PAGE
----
"You don’t miss Straylight Run. You just miss being young," John Nolan tweeted last summer. Well, John must have finally admitted to himself that we do miss Straylight Run, because all four members reunited (quarantine style) to perform "together" for the first time in over ten years on the Riot Fest At Home livestream last week. It was only for one song ("Existentialism On Prom Night," though John also played "Your Name Here" solo) and it obviously wasn't the same as actually watching John, Michelle DaRosa, Shaun Cooper, and Will Noon on stage together, but it was still a real treat and they sounded great. It didn't feel like forced fan service -- the performance sounded as impassioned as Straylight Run sounded live back in the day, and in case you forgot just how good they sounded back in the day, they released a live album recorded in 2005 (for charity) the same day they did the livestream. That's worth listening to (and purchasing for a good cause) too. John also says it'll get a vinyl release with extra tracks so stay tuned for that.

My fingers are crossed that this is the start of something that will turn into a real reunion after lockdown ends (and I'm sure I'm not the only one), but either way, all this Straylight Run activity has got me listening to them a lot lately, so I thought I'd dedicate this installment of 'In Defense of the Genre' to them.

For the uninitiated, John Nolan and Shaun Cooper formed the band in 2003 right after leaving Taking Back Sunday, who were in the midst of rapidly blowing up thanks to the instant-classic debut album Tell All Your Friends that they released just one year earlier. I don't know what can be said about Tell All Your Friends that hasn't been said already -- it was a massive breakthrough not just for the band, and not just for Victory Records (for whom it resulted in the label's biggest opening week sales for a new artist and remains the label's best-selling album today), but for the burgeoning emo/post-hardcore scene in general. Taking Back Sunday weren't the first emo band to break into the mainstream (that would either be Jimmy Eat World or Dashboard Confessional), and they weren't the first breakthrough band to fuse together basement show screams with radio-friendly choruses (their then-labelmates Thursday had done it a year earlier on Full Collapse, to name one), but Tell All Your Friends really felt (and sounded) like the culmination of a movement that had been threatening to explode for a while. Adam Lazzara and John Nolan's melodramatic dual vocals connected with so many people so quickly, and even today, the album remains one of the most-loved and most emblematic documents of the era.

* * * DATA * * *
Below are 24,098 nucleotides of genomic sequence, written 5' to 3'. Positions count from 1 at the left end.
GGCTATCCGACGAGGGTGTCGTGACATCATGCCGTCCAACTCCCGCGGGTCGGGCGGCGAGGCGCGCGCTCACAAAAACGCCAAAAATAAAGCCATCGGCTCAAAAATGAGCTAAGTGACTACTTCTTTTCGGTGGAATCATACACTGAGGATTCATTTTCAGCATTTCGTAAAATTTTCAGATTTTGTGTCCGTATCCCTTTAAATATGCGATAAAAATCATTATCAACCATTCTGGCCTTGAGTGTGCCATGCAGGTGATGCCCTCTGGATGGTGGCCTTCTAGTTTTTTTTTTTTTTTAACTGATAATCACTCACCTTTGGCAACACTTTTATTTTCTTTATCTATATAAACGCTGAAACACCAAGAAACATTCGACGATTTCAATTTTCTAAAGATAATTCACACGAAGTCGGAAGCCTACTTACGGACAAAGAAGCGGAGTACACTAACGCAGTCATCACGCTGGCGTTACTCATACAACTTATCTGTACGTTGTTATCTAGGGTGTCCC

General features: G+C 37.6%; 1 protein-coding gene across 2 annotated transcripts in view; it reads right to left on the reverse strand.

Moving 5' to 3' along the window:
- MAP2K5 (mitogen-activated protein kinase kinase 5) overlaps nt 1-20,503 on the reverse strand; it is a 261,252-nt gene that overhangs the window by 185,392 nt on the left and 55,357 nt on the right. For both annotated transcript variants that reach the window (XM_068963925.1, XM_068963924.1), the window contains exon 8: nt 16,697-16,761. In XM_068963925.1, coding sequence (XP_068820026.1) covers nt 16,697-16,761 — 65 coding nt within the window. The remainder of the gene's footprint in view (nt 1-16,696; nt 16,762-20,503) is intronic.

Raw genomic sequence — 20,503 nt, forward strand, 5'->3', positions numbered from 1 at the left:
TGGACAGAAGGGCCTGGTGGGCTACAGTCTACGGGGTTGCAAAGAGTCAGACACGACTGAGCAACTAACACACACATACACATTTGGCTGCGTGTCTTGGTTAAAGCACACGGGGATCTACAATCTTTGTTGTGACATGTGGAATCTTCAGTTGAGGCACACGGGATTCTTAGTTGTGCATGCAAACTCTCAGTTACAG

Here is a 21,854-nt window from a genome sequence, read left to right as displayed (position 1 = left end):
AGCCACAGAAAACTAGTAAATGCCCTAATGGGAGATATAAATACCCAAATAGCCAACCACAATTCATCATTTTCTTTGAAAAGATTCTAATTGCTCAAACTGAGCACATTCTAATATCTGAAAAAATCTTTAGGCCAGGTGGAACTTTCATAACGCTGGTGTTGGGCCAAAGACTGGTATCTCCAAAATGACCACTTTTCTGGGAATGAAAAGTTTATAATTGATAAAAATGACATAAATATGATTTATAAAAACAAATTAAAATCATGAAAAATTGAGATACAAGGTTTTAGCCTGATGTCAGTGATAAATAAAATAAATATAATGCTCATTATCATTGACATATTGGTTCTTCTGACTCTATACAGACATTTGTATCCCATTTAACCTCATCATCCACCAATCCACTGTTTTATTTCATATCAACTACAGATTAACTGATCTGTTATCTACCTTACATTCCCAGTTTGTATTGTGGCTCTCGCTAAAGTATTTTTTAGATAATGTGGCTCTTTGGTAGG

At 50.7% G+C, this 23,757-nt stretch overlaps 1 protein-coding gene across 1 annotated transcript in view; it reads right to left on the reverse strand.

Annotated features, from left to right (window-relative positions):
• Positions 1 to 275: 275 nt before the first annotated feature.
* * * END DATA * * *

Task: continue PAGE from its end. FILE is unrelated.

Taking Back Sunday were on their way to conquering the world, but still, tensions between band members caused John and Shaun to split, leaving TBS without their beloved dual vocals and launching a rival band in the process. Lucky for both bands, Breaking Pangaea had just broken up, and TBS scooped up frontman Fred Mascherino to take John's place while Straylight Run enlisted Will Noon as their drummer. (TBS' Mark O'Connell drummed on Straylight Run's original demos, but obviously couldn't be in both bands.) John's sister Michelle DaRosa (née Nolan), who had sung on two Tell All Your Friends songs, then joined as guitarist, pianist, and second lead vocalist, and Straylight Run's lineup was complete. The band who recorded Tell All Your Friends never made a followup record, but all five members persevered and 2004 birthed two beloved albums instead: TBS' sophomore LP Where You Want To Be and Straylight Run's self-titled debut.